August 19, 1960: Inertia Measuring Test Platform

  • Published
  • Air Force Flight Test Center

A vein of silver ore was discovered beneath the weight and balance hangar during the course of excavating for the massive foundation of the Inertia Measuring Test Platform. The discovery ignited a brief but intense excitement in the local area. To recover the ore, however, would require destroying the costly new facility. Three weeks later, the footings were poured and the vein was buried beneath 986 cubic yards of concrete. This was the largest continuous pouring of concrete in the history of the Antelope Valley.

The Dynamic Inertia Measurement method uses a ground vibration test setup to determine the mass properties of an object using information from frequency response functions. Most conventional mass properties testing involves using spin tables or pendulum-based swing tests, which for large aerospace vehicles becomes increasingly difficult and time-consuming, and therefore expensive, to perform. The DIM method has been validated on small test articles but has not been successfully proven on large aerospace vehicles. In response, the National Aeronautics and Space Administration Armstrong Flight Research Center conducted mass properties testing on an “iron bird” test article that is comparable in mass and scale to a fighter-type aircraft. The simple two-I-beam design of the “iron bird” was selected to ensure accurate analytical mass properties. Traditional swing testing was also performed to compare the level of effort, amount of resources, and quality of data with the DIM method. The DIM test showed favorable results for the center of gravity and moments of inertia; however, the products of inertia showed disagreement with analytical predictions.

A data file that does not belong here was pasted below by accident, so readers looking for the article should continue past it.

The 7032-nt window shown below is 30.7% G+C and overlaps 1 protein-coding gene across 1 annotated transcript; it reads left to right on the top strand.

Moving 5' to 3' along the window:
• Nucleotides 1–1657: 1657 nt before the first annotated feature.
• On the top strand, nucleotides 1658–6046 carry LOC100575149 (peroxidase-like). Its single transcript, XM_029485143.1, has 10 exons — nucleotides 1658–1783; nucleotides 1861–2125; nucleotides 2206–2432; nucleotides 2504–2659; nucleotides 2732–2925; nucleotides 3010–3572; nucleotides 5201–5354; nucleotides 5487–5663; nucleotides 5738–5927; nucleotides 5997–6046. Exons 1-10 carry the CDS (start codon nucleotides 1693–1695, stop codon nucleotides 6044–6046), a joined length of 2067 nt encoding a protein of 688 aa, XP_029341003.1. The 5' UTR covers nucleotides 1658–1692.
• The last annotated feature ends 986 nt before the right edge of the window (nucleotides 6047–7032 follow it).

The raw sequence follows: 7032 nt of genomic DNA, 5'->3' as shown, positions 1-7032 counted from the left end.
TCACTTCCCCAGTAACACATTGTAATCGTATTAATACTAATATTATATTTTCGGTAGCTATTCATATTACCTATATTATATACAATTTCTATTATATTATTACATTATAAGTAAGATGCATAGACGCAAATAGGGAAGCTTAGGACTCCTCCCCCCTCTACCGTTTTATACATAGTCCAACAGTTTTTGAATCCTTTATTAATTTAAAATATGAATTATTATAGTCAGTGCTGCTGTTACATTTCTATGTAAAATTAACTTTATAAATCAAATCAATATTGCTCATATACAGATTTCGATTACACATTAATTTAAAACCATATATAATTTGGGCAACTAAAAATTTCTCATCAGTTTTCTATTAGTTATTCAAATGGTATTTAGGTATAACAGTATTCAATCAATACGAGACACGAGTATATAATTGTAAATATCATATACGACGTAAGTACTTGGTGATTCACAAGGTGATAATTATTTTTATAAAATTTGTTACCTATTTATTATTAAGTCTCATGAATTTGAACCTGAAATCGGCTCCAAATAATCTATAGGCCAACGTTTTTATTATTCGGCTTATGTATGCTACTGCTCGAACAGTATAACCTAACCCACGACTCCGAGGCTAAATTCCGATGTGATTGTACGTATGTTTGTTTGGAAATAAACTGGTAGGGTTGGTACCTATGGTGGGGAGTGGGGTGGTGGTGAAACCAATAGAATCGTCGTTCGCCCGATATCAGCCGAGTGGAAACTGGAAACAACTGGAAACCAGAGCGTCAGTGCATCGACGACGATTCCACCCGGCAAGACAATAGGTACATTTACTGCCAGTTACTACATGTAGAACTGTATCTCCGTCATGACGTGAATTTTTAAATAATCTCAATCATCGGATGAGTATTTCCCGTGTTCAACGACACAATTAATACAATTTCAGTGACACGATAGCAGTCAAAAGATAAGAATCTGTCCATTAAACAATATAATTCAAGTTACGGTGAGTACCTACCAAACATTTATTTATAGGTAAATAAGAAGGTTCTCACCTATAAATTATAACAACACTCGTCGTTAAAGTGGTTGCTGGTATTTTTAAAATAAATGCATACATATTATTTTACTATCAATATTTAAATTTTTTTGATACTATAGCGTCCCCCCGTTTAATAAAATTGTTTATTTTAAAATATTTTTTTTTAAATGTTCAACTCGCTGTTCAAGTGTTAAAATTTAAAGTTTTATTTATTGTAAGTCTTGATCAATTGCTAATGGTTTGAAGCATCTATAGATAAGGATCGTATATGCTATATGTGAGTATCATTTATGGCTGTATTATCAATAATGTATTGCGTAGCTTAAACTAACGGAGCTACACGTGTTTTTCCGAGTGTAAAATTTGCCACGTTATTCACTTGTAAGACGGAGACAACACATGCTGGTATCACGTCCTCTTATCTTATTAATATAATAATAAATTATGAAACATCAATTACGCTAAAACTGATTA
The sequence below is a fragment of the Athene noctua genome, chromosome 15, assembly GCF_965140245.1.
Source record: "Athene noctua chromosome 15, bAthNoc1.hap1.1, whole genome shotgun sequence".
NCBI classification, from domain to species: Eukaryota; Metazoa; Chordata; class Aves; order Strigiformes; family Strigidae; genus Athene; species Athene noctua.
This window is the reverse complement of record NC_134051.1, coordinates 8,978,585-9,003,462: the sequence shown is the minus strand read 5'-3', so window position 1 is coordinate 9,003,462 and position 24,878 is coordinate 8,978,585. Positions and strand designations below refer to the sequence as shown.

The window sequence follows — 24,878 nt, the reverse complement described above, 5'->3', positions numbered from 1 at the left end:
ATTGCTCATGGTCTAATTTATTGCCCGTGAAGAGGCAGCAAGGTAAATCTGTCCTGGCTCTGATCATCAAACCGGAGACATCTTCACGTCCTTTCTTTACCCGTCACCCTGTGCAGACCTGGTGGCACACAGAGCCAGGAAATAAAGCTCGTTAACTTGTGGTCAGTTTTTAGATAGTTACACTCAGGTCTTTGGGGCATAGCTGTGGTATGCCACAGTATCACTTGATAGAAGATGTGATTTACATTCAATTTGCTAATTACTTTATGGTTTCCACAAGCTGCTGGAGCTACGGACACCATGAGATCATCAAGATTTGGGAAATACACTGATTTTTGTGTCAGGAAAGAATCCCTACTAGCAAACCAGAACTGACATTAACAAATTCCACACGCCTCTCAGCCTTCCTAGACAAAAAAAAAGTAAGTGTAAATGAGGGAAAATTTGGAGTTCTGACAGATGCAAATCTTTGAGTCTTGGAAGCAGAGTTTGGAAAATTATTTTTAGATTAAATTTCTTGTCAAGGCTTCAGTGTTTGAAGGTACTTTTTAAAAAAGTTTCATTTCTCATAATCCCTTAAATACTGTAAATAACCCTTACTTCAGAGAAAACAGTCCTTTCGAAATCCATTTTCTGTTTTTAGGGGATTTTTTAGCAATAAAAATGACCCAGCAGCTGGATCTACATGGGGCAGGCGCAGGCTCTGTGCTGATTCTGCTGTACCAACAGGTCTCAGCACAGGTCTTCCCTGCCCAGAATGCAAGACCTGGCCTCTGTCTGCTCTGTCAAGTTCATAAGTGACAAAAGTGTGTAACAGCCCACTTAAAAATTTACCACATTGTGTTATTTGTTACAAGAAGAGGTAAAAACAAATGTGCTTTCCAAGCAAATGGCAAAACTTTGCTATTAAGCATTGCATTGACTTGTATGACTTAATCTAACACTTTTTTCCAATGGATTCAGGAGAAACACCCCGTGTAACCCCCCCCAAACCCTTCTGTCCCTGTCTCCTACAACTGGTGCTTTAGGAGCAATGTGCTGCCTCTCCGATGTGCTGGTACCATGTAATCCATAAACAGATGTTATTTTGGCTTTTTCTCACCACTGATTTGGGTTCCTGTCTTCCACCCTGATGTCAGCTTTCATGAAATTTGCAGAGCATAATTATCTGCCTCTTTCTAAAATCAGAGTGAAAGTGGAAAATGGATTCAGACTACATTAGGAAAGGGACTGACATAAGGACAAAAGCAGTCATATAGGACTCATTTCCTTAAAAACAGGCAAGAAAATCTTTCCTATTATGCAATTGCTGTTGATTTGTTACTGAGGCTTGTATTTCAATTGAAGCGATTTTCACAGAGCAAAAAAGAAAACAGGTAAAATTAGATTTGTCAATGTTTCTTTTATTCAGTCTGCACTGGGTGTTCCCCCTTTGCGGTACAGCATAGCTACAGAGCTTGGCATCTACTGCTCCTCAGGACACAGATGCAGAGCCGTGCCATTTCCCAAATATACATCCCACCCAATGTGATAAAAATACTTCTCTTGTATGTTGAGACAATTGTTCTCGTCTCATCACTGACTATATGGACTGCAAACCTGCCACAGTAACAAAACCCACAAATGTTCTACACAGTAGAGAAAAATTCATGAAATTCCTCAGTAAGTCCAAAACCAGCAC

News Search